Tampa Electric customers could see higher electric bills under the proposed federal emission standards for coal-fired power plants, which produced 60 percent of the utility's power in 2013.
The utility already uses several technologies to cut carbon emissions at its coal plants. Still, it expects to have to make changes in its operations that will affect the pocketbooks of its 700,000 customers.
The proposed U.S. Environmental Protection Agency standards "will further increase electricity costs for our customers," said Cherie Jacobs, a Tampa Electric spokeswoman. "It is too soon to know specifics. Coal continues to play an important part in fuel diversity and keeps prices low for all our customers."
The new rules also will affect Tampa Electric's parent company, TECO Energy, which operates coal mines in Kentucky, Virginia and Tennessee. TECO plans to focus more of its coal usage in such "specialty markets" as steel production, rather than electricity generation.
President Barack Obama's administration announced the sweeping new emissions standards Monday to help curb pollutants blamed for climate change. The rules, outlined in a 645-page document, won't go into effect for at least a year. The goal is to cut power plants' carbon emissions by 30 percent from 2005 levels by 2030.
Some states might emit more carbon than others under the new standards, but the goal is to cut 30 percent of the combined total carbon emissions from coal plants.
Florida already has made significant strides toward reducing coal plant emissions.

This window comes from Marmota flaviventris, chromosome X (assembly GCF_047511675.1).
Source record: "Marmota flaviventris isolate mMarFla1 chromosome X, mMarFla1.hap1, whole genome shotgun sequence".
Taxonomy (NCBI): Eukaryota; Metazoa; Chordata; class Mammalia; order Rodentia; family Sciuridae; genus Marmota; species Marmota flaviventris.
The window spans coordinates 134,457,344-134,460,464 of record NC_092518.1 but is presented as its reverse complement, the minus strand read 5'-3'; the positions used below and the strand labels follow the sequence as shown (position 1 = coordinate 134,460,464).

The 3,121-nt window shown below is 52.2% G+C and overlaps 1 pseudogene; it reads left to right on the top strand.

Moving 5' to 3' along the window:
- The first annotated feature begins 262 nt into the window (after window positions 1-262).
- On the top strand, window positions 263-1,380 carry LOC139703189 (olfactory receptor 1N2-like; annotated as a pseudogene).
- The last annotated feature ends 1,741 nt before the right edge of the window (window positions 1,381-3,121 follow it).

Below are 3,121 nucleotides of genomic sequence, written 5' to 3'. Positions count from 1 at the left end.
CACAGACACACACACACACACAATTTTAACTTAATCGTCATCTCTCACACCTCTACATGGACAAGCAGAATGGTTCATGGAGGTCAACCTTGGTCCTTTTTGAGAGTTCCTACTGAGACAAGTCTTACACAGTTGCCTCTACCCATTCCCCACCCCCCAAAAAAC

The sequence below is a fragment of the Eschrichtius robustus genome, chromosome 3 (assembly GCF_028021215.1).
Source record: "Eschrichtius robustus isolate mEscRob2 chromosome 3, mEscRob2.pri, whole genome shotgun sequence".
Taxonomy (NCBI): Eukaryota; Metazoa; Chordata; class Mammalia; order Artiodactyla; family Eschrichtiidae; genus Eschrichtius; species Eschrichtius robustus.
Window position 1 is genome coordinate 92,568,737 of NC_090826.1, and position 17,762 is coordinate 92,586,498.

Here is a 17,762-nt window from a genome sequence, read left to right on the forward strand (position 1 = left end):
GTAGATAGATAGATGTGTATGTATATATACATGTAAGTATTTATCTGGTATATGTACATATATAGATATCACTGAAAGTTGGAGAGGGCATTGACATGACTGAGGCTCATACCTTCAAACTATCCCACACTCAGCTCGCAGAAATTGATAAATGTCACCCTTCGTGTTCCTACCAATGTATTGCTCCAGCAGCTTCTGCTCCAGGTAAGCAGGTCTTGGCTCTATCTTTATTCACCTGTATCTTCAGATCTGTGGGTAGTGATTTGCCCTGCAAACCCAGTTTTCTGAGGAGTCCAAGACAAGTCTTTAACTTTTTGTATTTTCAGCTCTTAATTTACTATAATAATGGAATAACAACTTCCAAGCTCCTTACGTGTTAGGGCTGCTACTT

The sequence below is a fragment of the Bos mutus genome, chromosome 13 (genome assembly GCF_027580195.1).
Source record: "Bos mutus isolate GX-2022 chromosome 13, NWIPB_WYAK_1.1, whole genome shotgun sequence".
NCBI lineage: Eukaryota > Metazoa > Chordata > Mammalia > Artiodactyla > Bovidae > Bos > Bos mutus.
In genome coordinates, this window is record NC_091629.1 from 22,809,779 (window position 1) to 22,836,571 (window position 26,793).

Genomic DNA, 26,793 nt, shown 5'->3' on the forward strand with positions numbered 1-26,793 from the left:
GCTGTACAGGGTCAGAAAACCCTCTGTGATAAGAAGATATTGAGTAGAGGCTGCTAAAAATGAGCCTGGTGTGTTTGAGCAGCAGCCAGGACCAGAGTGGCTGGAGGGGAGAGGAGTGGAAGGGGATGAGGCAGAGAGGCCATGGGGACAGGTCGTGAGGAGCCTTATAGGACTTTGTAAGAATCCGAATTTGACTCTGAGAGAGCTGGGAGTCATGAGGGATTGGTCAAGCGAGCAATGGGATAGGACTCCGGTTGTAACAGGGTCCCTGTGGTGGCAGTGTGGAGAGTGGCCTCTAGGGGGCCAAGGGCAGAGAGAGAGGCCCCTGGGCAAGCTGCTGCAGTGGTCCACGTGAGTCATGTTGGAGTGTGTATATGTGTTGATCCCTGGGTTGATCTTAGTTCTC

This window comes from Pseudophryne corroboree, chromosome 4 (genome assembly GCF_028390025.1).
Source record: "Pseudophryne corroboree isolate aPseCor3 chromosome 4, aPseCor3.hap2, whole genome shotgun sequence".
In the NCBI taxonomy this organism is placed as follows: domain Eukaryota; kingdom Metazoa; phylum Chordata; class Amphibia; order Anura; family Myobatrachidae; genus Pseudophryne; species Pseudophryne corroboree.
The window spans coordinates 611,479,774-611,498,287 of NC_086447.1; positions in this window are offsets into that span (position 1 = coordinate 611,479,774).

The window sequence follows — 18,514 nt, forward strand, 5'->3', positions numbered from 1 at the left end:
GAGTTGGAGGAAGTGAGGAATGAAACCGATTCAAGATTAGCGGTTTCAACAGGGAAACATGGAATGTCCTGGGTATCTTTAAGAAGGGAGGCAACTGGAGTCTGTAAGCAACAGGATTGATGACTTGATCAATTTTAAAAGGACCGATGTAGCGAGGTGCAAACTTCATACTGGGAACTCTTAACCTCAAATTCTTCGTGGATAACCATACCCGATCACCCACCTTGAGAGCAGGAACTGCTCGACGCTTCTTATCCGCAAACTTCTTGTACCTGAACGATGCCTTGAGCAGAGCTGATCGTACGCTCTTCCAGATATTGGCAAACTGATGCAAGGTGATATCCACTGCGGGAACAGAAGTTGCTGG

The Georgetown Climate Center at the Georgetown University Law School in Washington, D.C., notes in its review of Florida's electricity production that the Sunshine State cut its carbon emissions 15 percent between 2005 and 2012. Electricity produced from coal dropped about 40 percent during that period.
The state now produces about 60 percent of its electricity using natural gas, which still emits carbon, but not as much as most coal plants.
Ted Kury, director of the University of Florida's Public Utility Research Center, said he found in his review of the EPA proposal that the guidelines also allow utilities to maintain current levels of coal-fired electricity production if they increase generation from cleaner sources, such as solar or nuclear.
But no matter what steps are taken, utilities such as Tampa Electric could be forced to raise rates to execute the EPA's proposal.
"Any deviation from business as usual is going to require the utility to raise its costs," Kury said.
Tampa Electric depends more on coal than the state's two bigger investor owned utilities, Duke Energy Florida and Florida Power & Light.
Duke only used coal for about 26 percent of the electricity it generated in 2013. Duke also already plans to close two of its four coal units at the Crystal River power station in Citrus County in 2018 and replace them and its shuttered nuclear plant with a natural gas facility.
The Crystal River station's coal units 1 and 2 are among the nation's dirtiest polluters and have been a target of environmentalists for closure. Crystal River units 4 and 5 have scrubbers that reduce carbon emissions.
"Today, we applaud President Obama and the Environmental Protection Agency for their move to clean up our air, improve the health of our children and curb the worst effects of climate disruption," said Frank Jackalone, Florida staff director of the Sierra Club, which has been campaigning for the closure of the coal units at Crystal River. "These life-saving protections could not come at a more critical time."
FPL shares ownership of two coal-fired power plants but does not have sole ownership of any. Coal currently makes up just over 5 percent of FPL's electricity production.
Almost a quarter of FPL's electricity generation comes from its four nuclear units, further reducing the utility's need for coal.
"We pride ourselves on having one of the cleanest fleets in the country," said Mark Bubriski, an FPL spokesman. "We have been investing in clean energy for well over a decade now."
Information from the Associated Press was used in this report. Ivan Penn can be reached at firstname.lastname@example.org or (727) 892-2332.